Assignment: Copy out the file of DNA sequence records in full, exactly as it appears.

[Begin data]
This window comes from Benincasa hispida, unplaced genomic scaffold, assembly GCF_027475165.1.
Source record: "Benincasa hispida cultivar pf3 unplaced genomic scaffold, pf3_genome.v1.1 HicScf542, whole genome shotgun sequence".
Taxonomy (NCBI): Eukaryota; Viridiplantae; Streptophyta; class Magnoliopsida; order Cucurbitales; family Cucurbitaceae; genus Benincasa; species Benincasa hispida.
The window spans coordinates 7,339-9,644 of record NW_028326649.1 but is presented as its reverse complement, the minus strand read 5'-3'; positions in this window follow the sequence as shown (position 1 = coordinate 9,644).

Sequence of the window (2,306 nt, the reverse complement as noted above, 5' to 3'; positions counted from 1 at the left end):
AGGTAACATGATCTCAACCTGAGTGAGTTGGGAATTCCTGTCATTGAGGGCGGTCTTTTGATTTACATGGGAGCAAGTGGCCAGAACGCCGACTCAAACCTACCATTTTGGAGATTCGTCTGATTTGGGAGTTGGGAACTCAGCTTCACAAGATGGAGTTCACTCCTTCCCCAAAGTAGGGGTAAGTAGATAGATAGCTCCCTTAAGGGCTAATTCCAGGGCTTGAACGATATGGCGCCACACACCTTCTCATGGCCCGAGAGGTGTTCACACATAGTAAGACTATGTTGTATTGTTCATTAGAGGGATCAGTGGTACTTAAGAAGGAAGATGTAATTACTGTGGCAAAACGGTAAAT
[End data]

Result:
This window comes from Benincasa hispida, unplaced genomic scaffold, assembly GCF_027475165.1.
Source record: "Benincasa hispida cultivar pf3 unplaced genomic scaffold, pf3_genome.v1.1 HicScf542, whole genome shotgun sequence".
Taxonomy (NCBI): Eukaryota; Viridiplantae; Streptophyta; class Magnoliopsida; order Cucurbitales; family Cucurbitaceae; genus Benincasa; species Benincasa hispida.
The window spans coordinates 7,339-9,644 of record NW_028326649.1 but is presented as its reverse complement, the minus strand read 5'-3'; positions in this window follow the sequence as shown (position 1 = coordinate 9,644).

Sequence of the window (2,306 nt, the reverse complement as noted above, 5' to 3'; positions counted from 1 at the left end):
AGGTAACATGATCTCAACCTGAGTGAGTTGGGAATTCCTGTCATTGAGGGCGGTCTTTTGATTTACATGGGAGCAAGTGGCCAGAACGCCGACTCAAACCTACCATTTTGGAGATTCGTCTGATTTGGGAGTTGGGAACTCAGCTTCACAAGATGGAGTTCACTCCTTCCCCAAAGTAGGGGTAAGTAGATAGATAGCTCCCTTAAGGGCTAATTCCAGGGCTTGAACGATATGGCGCCACACACCTTCTCATGGCCCGAGAGGTGTTCACACATAGTAAGACTATGTTGTATTGTTCATTAGAGGGATCAGTGGTACTTAAGAAGGAAGATGTAATTACTGTGGCAAAACGGTAAAT